Seriously, I really wish we participated in this contest, I think Wade and I could have taken some of these contestants! Three contestants get on the stage and each begin laughing. Some were dressed up, others brought props, either way the point was to laugh and make others laugh. They each had several minutes to do their best and at the end the people voted based on cheers and applause. The whole thing was nuts! The Japanese are normally quite reserved among strangers and in public. It was wonderful seeing them in this way. Wade and I had such a terrific time laughing with these people and if you have watched any Japanese televisions you know their humor would fall into the “WTF” category. There was a clown, a women dressed as a football player and a couple who made origami lips and laughed through them; just silly fun really.
Being a part of the crowd to this event will easily be one of my favorite memories from Japan. I completely agree with their thoughts on laughter and I’m making it a point this year to deeply laugh more. Wade and I both felt lighter and more content when we caught the train ride back to the city. You didn’t think we were going to pay for that cab ride again did you?
Now on to the hiking portion of the day.
I’m nosey. Like really nosey. I am known to let my eyes do the leading and my body just follows. Then Wade follows me because someone needs to be on the lookout for things like curbs, on coming traffic, wild pack of wolves. So while exploring the shrine I came across a trail in the woods. We had some time to kill till the laughing started so off we went on another “Ashley see’s, Ashley goes” adventure. While in Kyoto I found a stunning trail in the mountains off the side of Fushimi Inari Shrine but traveling alone on an unmarked trail didn’t seem wise. My father will be happy to know that I turned around after about a mile or so on that trail. Since I wasn’t alone but rather with my strong brave husband we trekked up this completely totally marked trail. 🙂
There were a few signs on the trail and, from where we started, three different directions and destinations you could go to. We decided to aim for the one that said it would take 25 minutes. When we reached the top, we were greeted with a beautiful view of Osaka and the mountains in the distance. We climbed a little further to find a small Shinto shrine,枚岡神社神津嶽本宮. I was surprised by view and how many older hikers we saw. There were a few ladies climbing that put me to shame with there quick sturdy steps. Some looked in it for the long haul of the day and we saw a few trails leading off from where we started. If time wasn’t an issue then I would have loved to continue further to see what else was out there and where they were headed.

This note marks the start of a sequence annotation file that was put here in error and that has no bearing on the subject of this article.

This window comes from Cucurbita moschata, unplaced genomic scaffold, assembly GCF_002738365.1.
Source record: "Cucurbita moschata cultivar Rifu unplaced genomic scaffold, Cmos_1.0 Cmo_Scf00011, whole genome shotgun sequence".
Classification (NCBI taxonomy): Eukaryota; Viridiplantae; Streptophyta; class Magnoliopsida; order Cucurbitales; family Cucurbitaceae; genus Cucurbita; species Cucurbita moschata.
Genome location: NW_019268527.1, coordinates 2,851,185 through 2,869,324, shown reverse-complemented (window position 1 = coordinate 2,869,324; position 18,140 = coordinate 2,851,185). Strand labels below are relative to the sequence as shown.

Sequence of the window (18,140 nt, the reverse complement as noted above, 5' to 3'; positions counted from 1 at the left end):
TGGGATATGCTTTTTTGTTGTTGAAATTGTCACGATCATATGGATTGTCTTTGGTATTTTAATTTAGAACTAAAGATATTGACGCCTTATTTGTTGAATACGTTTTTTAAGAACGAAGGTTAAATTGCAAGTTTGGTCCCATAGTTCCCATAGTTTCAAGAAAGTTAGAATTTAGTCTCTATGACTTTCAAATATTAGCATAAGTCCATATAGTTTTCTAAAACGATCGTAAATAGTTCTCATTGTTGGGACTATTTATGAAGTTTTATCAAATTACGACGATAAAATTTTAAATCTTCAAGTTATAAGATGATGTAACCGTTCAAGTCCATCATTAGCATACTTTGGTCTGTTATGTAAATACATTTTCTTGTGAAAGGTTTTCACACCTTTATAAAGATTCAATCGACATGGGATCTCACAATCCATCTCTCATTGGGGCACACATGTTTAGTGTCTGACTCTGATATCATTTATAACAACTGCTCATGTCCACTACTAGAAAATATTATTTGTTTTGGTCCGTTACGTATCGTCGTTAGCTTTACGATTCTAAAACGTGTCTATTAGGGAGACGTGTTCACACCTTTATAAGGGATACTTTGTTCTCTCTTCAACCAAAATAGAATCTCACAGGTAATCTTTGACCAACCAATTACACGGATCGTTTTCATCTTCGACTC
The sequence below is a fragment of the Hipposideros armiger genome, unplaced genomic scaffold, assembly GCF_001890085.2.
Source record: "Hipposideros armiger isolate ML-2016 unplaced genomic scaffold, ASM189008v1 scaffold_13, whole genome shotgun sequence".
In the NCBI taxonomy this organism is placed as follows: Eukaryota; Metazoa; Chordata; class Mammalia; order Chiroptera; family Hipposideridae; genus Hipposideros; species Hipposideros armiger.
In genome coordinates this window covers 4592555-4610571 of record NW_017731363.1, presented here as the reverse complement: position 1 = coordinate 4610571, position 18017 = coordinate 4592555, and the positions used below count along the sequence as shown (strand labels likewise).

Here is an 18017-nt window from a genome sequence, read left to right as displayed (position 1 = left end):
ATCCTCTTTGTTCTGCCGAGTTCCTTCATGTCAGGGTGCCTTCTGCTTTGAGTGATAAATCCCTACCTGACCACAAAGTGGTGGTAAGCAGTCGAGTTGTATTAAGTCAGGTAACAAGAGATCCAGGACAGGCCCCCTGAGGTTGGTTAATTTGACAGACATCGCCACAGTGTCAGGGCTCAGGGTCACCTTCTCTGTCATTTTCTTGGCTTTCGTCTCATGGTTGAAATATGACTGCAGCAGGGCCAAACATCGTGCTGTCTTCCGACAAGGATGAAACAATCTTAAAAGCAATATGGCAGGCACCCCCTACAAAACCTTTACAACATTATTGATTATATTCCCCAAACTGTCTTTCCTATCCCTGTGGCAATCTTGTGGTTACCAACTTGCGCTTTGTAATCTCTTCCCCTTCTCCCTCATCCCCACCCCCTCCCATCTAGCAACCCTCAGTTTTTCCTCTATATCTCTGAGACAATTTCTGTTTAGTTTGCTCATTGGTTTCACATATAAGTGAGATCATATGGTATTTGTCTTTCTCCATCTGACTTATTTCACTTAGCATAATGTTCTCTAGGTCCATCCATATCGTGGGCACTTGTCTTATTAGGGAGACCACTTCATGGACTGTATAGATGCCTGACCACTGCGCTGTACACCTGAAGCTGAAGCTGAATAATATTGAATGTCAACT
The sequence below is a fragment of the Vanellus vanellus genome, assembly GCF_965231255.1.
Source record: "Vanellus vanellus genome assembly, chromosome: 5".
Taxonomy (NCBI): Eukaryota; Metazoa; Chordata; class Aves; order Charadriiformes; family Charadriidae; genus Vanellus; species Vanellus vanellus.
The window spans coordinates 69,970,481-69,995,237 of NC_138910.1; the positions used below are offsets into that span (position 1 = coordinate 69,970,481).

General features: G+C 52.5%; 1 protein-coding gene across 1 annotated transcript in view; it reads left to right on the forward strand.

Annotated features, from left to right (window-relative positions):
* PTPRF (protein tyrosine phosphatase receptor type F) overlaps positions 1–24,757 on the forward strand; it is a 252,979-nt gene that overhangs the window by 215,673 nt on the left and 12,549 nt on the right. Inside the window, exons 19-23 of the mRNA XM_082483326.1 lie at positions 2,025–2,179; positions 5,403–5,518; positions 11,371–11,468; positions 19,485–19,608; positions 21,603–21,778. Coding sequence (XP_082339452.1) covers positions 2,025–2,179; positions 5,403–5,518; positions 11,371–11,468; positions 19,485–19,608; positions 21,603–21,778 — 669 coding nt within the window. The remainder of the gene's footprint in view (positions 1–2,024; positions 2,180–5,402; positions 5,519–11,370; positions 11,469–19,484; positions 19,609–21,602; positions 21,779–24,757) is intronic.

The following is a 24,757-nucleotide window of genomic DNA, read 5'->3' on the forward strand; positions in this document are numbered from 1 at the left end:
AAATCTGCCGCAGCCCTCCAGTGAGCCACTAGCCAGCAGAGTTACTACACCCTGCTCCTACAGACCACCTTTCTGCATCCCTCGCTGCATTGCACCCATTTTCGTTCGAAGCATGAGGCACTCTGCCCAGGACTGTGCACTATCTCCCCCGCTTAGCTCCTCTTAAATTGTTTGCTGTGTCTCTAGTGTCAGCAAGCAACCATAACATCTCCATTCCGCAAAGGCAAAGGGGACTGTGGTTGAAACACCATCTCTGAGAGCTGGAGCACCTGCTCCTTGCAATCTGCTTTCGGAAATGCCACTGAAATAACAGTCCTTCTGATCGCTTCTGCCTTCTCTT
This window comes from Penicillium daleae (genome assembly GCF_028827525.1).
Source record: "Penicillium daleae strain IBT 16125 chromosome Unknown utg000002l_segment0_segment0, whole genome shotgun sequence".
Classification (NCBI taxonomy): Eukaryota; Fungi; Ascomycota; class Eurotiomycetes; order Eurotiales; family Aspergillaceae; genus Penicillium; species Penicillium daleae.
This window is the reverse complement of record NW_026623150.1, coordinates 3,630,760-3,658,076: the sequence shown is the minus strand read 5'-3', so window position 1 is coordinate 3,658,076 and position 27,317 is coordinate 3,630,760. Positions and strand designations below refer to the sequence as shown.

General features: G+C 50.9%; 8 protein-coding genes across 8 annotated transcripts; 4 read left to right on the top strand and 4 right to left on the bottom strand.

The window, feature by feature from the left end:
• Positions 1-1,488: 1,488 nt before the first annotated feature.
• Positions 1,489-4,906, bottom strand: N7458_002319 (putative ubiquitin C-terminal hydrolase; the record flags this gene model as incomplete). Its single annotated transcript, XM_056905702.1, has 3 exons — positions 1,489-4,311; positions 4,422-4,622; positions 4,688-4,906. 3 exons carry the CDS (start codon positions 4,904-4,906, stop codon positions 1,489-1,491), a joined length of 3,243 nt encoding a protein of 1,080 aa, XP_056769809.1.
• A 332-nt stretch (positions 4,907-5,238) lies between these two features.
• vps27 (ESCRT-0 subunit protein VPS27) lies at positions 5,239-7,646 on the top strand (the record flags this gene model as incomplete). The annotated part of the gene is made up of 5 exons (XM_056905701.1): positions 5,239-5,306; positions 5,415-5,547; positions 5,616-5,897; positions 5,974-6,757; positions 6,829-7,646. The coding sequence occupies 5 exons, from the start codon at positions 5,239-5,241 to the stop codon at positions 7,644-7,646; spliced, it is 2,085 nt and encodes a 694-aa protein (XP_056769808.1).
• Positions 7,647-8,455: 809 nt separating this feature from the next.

On our way down we tried a different path. This is where we really saw some rare Osaka beauty. Osaka isn’t known to be very scenic. I wouldn’t call it a very pretty or interesting city either. The buildings are all square, concrete and lacking any ornate details. The trails we discovered in Hiraoka Park were quite the opposite; they mazed through the small mountains and were full of surprises. We came across a river, that lead to a bridge that led to a waterfall and then to a stunning shrine. Everything was rust, red and yellow and fit perfectly with the remaining autumn leaves on the ground that Japan is famous for. I saw a select few cherry blossoms and plum trees completely bare and preparing for spring. Little peaks of those with fresh spring green leaves would be lovely in April. It was only 10 am and I was already having the best day of our trip. Between this, and the laughing festival that followed, I couldn’t think of anything better to see in Osaka.
Hiraoka Park is defiantly worth a look when visiting the Osaka city. I always enjoy seeing a little outside any city we travel to and this was no exception. Just take the train.
The map below stars the beginning of the trail we climbed, though there are other entrances. You can see the shrine symbol below and the train station towards the south west.